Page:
What if I lived my life as part of a “tapestry” for every person I encountered, whether a child or a grownup? I sat next to a man on a flight from Los Angeles back to Nashville this summer and as strangers next to each other on a plane often do, we began to chat about ordinary topics such as the cities we lived in and what we had been doing visiting each other’s hometowns. Somehow the easy conversation turned to the idea of kindness for kindness’s sake and making every moment matter. The man began to tell me a story of an unlikely friendship he had found with a homeless man who lived near his Los Angeles neighborhood. The two men had played sports together for rival high schools decades earlier, and through a familiar story of unfortunate events that lead people to desperation and homelessness, one of the high school heroes found himself poor and alone and living on the streets. The two men became reacquainted one day because my seatmate paused at a red light and paid attention to the homeless man attempting to clean his windshield. In a moment, the busy man driving home from work became a friend that the homeless man needed.
Over the next weeks and months, a deep friendship grew between the two men. My co-passenger told me he kept a folding chair in the trunk of his car so that when he visited his friend he could stay a while. He knew that his homeless friend didn’t talk to people very regularly, but he learned over the course of their friendship about the brutality of homelessness as well as his own capacity to pause his busy life and just be in a moment of conversation and friendship.
We continued to talk about our lives and our stories, and when the plane landed, we shook hands and went our separate ways. But my trip to Caine’s Arcade and my conversation with a stranger on a plane have stuck with me ever since. Their stories have rippled into my own story and caused me to pause more frequently when someone enters my life. Whether we are the filmmaker who sees an opportunity to make a child feel special for a day, the librarian who pauses her agenda to wait for a child to share her idea, or a busy man driving home from work who looks past the disheveled appearance of a homeless man to see a beautiful heart, I believe we all have the ability to be heroes at any given time. To be the person who pauses at just the right moment to imagine with someone who needs to dream, to listen to someone who needs to be heard, and to be a friend to someone who just needs a companion to walk alongside.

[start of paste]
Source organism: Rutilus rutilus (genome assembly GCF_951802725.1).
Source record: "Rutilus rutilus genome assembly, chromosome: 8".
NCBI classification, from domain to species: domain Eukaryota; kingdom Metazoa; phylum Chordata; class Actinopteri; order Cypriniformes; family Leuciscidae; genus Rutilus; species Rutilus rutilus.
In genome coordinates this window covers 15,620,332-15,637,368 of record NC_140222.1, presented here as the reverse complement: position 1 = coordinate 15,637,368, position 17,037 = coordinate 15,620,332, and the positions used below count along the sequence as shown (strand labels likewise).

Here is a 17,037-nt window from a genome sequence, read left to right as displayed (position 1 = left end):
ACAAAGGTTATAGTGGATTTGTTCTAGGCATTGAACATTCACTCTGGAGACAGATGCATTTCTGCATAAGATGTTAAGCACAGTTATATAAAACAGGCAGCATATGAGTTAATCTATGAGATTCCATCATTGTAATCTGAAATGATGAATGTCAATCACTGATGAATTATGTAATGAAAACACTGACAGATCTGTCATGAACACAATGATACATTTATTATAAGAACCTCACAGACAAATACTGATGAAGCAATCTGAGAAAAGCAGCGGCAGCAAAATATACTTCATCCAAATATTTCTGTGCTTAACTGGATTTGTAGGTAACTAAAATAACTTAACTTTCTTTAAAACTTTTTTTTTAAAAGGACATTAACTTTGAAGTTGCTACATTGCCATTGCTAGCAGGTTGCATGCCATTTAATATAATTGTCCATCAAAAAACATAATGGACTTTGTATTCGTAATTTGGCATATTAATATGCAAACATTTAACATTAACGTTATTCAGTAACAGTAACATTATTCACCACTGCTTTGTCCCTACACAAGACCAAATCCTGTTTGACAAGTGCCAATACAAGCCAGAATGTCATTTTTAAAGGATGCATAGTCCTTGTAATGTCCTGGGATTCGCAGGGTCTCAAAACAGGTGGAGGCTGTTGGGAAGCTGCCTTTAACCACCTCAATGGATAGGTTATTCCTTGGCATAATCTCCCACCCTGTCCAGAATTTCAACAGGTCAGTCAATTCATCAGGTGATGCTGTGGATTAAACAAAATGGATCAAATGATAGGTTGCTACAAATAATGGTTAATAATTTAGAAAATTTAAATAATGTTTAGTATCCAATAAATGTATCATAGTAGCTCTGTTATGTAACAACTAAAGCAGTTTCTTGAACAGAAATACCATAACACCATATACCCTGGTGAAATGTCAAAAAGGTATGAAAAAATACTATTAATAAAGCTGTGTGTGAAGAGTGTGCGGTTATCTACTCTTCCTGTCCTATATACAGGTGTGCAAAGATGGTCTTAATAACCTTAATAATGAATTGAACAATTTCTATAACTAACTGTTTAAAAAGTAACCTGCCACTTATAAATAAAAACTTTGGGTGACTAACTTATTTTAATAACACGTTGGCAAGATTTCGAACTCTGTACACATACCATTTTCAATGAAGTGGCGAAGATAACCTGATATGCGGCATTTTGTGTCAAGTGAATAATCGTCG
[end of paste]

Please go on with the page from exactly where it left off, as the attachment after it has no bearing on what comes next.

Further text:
Deep within the spirit of all of us resides an amazing hero just waiting for the moment, for the curtains of life to open so we can walk out onto the stage and do the right thing that will make all the difference.
—Wess Stafford, Just a Minute
Krista Barré is a wife and mother who lives in Franklin, Tennessee. She is fascinated by cardboard, tape, glitter, and glue, and she will get out art supplies for any kid (or adult, for that matter) who requests them. To see the magic of Caine and his Arcade, or to learn more about how you can bring the love of cardboard creations to children in your area, go to http://cainesarcade.com.